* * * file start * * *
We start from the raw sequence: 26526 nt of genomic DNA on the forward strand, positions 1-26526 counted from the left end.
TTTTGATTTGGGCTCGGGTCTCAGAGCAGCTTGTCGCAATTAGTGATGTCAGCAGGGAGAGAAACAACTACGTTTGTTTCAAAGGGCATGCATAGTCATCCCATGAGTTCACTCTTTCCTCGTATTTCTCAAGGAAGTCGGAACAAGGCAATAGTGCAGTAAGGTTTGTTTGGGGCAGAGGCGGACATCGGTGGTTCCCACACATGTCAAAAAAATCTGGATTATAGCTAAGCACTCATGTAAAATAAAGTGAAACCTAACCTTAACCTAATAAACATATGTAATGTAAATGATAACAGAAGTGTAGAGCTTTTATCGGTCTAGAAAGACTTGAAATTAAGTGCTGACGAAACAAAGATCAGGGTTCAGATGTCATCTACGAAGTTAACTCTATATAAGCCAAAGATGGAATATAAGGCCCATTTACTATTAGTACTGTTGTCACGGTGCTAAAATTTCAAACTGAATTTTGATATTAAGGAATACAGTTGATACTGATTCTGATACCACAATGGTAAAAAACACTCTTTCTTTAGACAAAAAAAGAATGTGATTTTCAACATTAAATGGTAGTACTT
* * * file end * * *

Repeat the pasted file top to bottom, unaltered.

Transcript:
We start from the raw sequence: 26526 nt of genomic DNA on the forward strand, positions 1-26526 counted from the left end.
TTTTGATTTGGGCTCGGGTCTCAGAGCAGCTTGTCGCAATTAGTGATGTCAGCAGGGAGAGAAACAACTACGTTTGTTTCAAAGGGCATGCATAGTCATCCCATGAGTTCACTCTTTCCTCGTATTTCTCAAGGAAGTCGGAACAAGGCAATAGTGCAGTAAGGTTTGTTTGGGGCAGAGGCGGACATCGGTGGTTCCCACACATGTCAAAAAAATCTGGATTATAGCTAAGCACTCATGTAAAATAAAGTGAAACCTAACCTTAACCTAATAAACATATGTAATGTAAATGATAACAGAAGTGTAGAGCTTTTATCGGTCTAGAAAGACTTGAAATTAAGTGCTGACGAAACAAAGATCAGGGTTCAGATGTCATCTACGAAGTTAACTCTATATAAGCCAAAGATGGAATATAAGGCCCATTTACTATTAGTACTGTTGTCACGGTGCTAAAATTTCAAACTGAATTTTGATATTAAGGAATACAGTTGATACTGATTCTGATACCACAATGGTAAAAAACACTCTTTCTTTAGACAAAAAAAGAATGTGATTTTCAACATTAAATGGTAGTACTT